How to Teach Sustainable Habits to Kids?

How to Teach Sustainable Habits to Kids?

How can you do to ensure that your children understand the state of the environment without upsetting them and help them become part of the solution in an environment of Greta Thunbergs, the ever-present challenge of climate change, and its already devastating toll?

The good news is, many young people are already alert to the rumbling around them about the atmosphere. "Today they are more conscious of these larger , more complex socio-scientific problems than I think even our generation was when we were younger," says Carol O'Donnell, director of the Washington Smithsonian Science Education Center.

She assumes it's because we now have more data to prove it humans have a negative effect on the environment, pointing to the consensus on this finding among 97 percent or more of climate scientists.

"We have proof that we are depleting a lot of the tools we know that we need to live the way we do," says O'Donnell.

She wants the pre-school audience of the Science Education Center to use the awareness through high school students to build more sustainable practices, whether it be through energy consumption or fewer plastic purchases.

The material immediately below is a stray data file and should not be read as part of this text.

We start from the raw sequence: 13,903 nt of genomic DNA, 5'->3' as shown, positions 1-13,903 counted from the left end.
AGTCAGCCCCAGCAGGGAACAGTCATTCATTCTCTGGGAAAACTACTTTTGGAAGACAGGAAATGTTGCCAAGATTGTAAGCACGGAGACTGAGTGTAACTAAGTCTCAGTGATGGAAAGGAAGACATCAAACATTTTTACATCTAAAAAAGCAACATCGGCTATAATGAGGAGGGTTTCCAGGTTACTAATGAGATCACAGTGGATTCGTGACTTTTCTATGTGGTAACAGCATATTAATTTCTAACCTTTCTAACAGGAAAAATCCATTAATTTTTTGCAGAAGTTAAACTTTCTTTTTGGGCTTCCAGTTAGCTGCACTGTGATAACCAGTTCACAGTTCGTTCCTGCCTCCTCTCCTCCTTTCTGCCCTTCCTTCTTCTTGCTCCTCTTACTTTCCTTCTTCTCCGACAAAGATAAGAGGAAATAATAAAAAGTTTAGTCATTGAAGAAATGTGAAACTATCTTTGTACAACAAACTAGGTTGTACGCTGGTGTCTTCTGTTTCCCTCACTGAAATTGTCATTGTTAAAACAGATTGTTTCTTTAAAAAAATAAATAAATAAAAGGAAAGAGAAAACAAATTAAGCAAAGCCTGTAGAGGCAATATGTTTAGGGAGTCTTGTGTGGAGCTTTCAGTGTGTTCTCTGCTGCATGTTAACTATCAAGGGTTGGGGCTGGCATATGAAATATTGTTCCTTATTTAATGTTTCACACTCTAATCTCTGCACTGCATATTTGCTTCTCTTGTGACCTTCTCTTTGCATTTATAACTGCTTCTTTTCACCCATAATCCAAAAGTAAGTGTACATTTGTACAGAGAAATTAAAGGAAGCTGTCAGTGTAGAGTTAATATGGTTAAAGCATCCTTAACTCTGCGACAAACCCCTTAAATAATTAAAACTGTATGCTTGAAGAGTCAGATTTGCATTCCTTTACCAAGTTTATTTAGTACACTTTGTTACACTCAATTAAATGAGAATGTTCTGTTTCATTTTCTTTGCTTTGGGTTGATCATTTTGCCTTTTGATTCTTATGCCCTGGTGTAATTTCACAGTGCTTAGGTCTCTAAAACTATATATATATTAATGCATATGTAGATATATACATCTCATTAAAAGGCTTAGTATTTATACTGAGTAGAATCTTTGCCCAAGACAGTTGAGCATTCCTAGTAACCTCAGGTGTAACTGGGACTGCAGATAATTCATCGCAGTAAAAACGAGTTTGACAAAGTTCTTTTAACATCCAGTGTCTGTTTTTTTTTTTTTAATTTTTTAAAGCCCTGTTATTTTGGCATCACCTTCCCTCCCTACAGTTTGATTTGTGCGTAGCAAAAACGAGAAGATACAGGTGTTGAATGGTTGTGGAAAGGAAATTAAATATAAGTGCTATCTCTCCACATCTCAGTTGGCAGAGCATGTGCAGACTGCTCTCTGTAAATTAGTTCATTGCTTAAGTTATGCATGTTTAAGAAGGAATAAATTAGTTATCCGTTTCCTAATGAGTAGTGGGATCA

"What policies do we put in place right now to protect ourselves in the future? People who make decisions about wearing masks, for example, or social distance or physical distance, don't always make the decision on their own. They 're doing that to protect us," O'Donnell says. "Having a sustainability mentality means you 're focused on problems where someone else's viewpoint is essential."

You'll want to make sure that sustainability is high on the list of skills you impart on your child in an uncertain environment. Of course individual acts are minimal and the overemphasis on personal carbon emissions is just a corporate scam. Industries and governments need to step up to help address climate change. After all, at the moment 20 corporations are responsible for a third of all greenhouse gas emissions.

Nevertheless, it is crucial for children to learn about our position in climate change so that they can understand what actions they should take individually to protect the resources of Earth, and how to bring pressure on corporate and government actors. After all, the behavior of one person can not make much of a difference but we can build collective change when we band together.

Ota Lutz, who heads the education community STEM K-12 at NASA's Jet Propulsion Laboratory in Pasadena, Calif., points to the already universal awareness that plastic straws are not good for the environment and the subsequent plastic straw bans.